Xazil Jocelyn Gabriel is only 20 years old, but she has worked in a kitchen for five years. Her culinary journey began when she was an Indigenous youth ambassador at the Squamish Lil’wat Cultural Centre (SLCC) in Whistler, British Columbia. Gabriel excelled during the program, but her passion had always been food, so when the SLCC began to host its annual Winter Feasts, she was a natural fit to work the braised bison carving station—a space that incorporated both her culinary and guest service skills. Today, the young member of Lil’wat Nation is an apprentice under executive chef Felix Breault at the SLCC’s Thunderbird Café, where she’s working toward becoming a Red Seal chef.
Gabriel shares her Ucwalmicwts name, Xazil, with her grandmother and often reflects on their respective places in history. “I’m motivated by the opportunities and the food security many of my ancestors didn’t have,” she explains by phone from her home in Mount Currie. To her, the work she does in an Indigenous kitchen is one of the stepping stones on the long path toward healing from the trauma and injustice her people have long faced under settler colonialism. In Gabriel’s culture, that path takes seven generations, but she’s constructing the bedrock: “I am part of the resilience.”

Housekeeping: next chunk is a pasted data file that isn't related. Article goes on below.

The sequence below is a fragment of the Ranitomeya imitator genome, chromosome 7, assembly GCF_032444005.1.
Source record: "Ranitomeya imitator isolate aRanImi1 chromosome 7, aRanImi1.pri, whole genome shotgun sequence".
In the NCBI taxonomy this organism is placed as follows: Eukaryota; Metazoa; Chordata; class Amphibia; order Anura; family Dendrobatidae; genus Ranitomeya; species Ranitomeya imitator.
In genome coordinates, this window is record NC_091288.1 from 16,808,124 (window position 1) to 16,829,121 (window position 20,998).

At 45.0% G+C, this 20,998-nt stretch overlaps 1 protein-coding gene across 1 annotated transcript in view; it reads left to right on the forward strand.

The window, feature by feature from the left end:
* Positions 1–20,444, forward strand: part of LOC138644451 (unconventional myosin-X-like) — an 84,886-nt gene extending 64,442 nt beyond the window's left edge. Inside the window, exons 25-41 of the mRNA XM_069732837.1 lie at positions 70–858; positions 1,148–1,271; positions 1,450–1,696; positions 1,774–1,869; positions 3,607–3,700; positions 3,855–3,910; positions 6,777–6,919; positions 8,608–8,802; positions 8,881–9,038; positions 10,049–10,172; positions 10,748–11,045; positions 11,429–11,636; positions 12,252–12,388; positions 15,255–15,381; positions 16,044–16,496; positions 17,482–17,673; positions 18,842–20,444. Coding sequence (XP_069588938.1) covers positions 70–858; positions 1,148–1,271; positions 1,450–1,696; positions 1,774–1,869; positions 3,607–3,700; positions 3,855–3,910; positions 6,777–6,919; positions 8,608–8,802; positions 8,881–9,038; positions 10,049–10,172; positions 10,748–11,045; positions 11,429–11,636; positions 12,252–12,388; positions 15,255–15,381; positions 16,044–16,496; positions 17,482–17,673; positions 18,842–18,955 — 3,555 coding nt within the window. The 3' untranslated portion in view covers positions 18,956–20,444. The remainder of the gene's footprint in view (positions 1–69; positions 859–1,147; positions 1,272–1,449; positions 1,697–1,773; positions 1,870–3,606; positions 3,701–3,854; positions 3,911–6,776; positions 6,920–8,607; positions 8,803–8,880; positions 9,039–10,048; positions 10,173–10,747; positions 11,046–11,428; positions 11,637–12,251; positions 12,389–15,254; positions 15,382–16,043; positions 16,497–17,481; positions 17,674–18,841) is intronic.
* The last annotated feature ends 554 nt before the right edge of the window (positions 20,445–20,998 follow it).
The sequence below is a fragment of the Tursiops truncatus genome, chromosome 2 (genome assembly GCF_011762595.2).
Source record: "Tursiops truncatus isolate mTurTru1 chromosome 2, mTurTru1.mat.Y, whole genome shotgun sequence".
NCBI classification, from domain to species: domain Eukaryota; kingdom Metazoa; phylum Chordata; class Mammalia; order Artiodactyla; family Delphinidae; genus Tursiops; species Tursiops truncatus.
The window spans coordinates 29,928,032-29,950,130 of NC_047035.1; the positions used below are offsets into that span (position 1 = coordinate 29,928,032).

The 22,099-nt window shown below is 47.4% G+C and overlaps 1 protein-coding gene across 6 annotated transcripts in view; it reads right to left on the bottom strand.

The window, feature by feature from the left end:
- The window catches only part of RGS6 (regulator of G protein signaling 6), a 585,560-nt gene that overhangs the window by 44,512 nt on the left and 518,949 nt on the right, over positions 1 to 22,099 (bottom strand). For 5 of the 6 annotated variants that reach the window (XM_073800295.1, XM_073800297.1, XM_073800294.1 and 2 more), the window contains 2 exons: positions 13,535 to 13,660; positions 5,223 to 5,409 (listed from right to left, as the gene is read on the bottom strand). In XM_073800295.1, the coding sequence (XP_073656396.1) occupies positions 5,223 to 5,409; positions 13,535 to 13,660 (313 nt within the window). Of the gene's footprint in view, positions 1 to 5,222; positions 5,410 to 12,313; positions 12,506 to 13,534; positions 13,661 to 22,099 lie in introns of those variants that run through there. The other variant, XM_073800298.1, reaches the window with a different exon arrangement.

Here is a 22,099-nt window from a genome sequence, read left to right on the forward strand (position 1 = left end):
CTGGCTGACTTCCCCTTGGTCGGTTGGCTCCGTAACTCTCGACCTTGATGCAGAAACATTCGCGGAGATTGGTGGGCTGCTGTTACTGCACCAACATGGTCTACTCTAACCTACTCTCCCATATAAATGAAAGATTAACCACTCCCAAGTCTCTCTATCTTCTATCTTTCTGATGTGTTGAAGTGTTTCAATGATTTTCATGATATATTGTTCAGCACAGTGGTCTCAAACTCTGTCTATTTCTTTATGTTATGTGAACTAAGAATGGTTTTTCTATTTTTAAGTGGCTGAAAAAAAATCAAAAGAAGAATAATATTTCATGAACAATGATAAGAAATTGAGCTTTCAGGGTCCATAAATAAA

For his part, Breault is turning the historically hierarchical nature of commercial kitchens on its head: the Montreal expat encourages his staff to inform the café’s culinary decisions. Breault feels he learns more from his staff—both youth and elders—than he bestows on them. “Working with the team at the SLCC, I’ve learned that food goes far beyond the kitchen,” he explains. “It is upstairs in our museum, with a history of survival shared by the SLCC cultural ambassadors and curators. I have a lot to learn from the original people of this land, and the relationship to the Earth and its sustenance.”
At Thunderbird Café, Gabriel, Breault, and their colleagues work with ingredients sourced from cultivators who understand the historical relationships between Indigenous plants and peoples. Theirs is a history of societies thriving with the Squamish and Lil’wat land. “Using ingredients and recipes from my community is a way for Indigenous people to tell their story,” which doesn’t start in the kitchen, Gabriel explains. “It begins with our land; walking with and learning from our elders’ traditional planting, harvesting, and preserving techniques.” She was taught how to take “just enough and leave an offering so that more will grow to feed us the next year.”
Gabriel uses memories of food from her childhood for inspiration when refining dishes for weddings or other celebrations at the SLCC. “There’s so much vegetation and [so many] animals that can be foraged and hunted on both territories. I like to see the variety of fine cuisine that can be made from them.” Squamish Nation is Coast Salish, and Lil’wat Nation is Interior Salish, each with their differences, including what they harvest from the land—used “for medicine, sustenance, or both.” Mixalhítsa7 (Alison Pascal), SLCC’s curator, who is currently researching ancient medicines for an upcoming exhibit, told Gabriel that a territory’s people can recognize the taste of a salmon from their own rivers. “Each nation thinks their salmon is the best—and they’re all right,” she says with a laugh.